June 23, 2021


Dedicated Forum to help removing adware, malware, spyware, ransomware, trojans, viruses and more!

The FSF Says ThinkPenguin’s Wireless-N Mini Router ‘Respects Your Freedom’

The FSF Says ThinkPenguin’s Wireless-N Mini Router ‘Respects Your Freedom’

Friday the Free Software Foundation awarded their coveted “Respects Your Freedom” (RYF) certification to another new product: the Free Software Wireless-N Mini Router v3 (TPE-R1300) from ThinkPenguin, Inc.

Just 45 products currently hold the FSF’s certification “that these products meet the FSF’s standards in regard to users’ freedom, control over the product, and privacy.” (That is to say, they run on 100% free software, allow the installation of modified software, and are free from DRM, spyware and tracking.) The FSF writes:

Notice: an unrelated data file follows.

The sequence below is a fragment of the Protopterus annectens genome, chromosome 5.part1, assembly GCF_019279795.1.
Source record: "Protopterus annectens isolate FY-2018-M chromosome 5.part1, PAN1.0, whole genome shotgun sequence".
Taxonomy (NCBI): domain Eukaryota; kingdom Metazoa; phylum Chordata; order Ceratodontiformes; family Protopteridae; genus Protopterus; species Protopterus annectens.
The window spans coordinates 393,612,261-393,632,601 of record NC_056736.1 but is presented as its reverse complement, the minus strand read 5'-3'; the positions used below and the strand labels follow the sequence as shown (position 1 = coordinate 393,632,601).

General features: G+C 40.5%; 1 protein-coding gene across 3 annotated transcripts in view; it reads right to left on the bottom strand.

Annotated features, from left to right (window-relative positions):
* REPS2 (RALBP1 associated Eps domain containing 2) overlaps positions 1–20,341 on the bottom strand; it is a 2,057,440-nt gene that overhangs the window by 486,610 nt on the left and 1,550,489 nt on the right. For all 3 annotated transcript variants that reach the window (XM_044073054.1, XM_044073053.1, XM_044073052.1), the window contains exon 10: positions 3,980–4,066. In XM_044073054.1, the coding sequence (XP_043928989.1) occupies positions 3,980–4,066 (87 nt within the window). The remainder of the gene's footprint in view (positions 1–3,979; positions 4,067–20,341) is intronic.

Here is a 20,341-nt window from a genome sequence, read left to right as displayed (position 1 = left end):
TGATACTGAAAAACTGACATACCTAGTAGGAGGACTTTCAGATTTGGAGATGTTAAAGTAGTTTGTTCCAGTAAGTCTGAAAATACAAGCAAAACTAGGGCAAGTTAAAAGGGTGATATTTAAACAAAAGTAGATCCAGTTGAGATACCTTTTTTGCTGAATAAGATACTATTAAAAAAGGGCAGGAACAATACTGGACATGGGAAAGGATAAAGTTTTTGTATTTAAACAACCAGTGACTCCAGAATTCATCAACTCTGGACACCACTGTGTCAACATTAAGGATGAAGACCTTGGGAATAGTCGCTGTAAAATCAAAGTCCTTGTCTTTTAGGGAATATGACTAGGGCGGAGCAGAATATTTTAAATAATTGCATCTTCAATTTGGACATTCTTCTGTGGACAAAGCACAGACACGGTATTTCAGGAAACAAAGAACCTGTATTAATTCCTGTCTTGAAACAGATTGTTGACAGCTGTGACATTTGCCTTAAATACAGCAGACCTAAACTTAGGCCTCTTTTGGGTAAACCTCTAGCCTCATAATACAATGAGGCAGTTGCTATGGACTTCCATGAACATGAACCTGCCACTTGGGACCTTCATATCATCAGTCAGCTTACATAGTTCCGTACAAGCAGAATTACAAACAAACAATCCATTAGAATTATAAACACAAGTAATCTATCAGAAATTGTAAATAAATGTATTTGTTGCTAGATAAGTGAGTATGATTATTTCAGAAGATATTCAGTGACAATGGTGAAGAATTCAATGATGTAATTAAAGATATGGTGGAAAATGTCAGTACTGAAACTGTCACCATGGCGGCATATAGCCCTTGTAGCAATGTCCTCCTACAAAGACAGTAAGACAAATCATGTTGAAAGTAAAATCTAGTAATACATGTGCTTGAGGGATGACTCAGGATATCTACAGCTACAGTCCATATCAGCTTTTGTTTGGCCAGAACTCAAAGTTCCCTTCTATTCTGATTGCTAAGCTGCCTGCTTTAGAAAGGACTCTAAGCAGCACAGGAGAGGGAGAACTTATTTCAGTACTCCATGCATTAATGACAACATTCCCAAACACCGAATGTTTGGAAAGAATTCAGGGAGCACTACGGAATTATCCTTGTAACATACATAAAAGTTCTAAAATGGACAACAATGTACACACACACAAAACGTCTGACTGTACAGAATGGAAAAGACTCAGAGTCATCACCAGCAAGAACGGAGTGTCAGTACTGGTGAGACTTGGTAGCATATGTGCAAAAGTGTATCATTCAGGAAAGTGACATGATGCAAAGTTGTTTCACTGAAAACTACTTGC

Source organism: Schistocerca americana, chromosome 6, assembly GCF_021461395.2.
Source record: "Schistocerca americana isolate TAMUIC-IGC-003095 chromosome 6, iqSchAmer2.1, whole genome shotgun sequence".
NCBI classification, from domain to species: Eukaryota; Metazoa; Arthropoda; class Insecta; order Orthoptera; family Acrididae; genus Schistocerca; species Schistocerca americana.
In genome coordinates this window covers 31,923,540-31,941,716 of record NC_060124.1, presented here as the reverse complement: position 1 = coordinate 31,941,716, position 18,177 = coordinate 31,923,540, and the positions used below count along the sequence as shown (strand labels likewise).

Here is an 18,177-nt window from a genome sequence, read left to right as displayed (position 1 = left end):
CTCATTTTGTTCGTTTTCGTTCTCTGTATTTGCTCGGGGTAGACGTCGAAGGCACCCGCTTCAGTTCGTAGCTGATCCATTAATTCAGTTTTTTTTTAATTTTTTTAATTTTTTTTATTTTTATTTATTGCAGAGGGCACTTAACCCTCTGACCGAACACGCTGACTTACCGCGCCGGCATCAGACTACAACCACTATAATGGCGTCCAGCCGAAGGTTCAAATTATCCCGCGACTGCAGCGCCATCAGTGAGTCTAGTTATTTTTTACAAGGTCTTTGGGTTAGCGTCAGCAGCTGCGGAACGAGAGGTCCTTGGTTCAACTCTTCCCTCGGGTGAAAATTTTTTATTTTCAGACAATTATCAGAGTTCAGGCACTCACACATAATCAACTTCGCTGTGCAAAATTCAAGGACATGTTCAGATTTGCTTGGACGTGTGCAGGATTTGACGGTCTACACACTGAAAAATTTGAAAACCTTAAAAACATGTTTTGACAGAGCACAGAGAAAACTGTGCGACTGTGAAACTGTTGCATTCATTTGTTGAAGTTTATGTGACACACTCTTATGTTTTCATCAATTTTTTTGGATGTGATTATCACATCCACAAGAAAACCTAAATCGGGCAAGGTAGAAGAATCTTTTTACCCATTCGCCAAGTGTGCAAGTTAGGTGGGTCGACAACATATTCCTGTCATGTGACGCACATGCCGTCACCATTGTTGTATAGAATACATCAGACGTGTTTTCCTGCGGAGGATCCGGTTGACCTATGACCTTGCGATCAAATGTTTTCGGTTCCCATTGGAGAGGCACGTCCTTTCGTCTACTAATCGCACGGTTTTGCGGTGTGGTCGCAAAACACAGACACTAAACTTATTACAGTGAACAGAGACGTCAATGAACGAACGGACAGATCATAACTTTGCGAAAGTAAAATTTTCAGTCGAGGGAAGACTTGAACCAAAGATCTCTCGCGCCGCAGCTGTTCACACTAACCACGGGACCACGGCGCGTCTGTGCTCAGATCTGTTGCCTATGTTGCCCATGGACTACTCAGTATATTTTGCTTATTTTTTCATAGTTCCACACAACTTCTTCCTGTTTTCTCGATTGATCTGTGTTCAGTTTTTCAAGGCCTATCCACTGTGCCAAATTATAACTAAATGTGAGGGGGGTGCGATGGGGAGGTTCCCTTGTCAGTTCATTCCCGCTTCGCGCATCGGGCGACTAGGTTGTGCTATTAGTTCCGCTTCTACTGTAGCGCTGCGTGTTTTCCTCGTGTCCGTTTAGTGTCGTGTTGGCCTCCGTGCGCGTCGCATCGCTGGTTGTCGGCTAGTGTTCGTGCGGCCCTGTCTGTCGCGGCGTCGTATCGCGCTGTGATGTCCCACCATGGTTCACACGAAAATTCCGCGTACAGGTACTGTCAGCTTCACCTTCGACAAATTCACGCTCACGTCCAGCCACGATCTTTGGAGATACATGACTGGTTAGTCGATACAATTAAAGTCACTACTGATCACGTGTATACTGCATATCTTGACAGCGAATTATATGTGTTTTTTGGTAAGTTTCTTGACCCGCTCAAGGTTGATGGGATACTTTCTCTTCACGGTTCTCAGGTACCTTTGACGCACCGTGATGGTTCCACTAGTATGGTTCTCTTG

As with previous routers from ThinkPenguin, the Free Software Wireless-N Mini Router v3 ships with an FSF-endorsed fully free embedded GNU/Linux distribution called libreCMC. It also comes with a custom flavor of the U-Boot boot loader, assembled by Robert Call, who is the maintainer of libreCMC and a former FSF intern.

The router enables users to run multiple devices on a network through a VPN service, helping to simplify the process of keeping their communications secure and private. While ThinkPenguin offers a VPN service, users are not required to purchase a subscription to their service in order to use the router, and the device comes with detailed instructions on how to use the router with a wide variety of VPN providers…

“ThinkPenguin once again demonstrates a long-standing commitment to protecting the rights of their users. With the latest iteration of the Wireless-N Mini Router, users know that they’ll have up to date hardware they can trust for years to come,” said the FSF’s licensing and compliance manager, Donald Robertson, III.

Phoronix points its readers to the device’s page at ThinkPenguin.com “should you be looking to build out your wireless network using the decade old 802.11n standard.”

Read more of this story at Slashdot.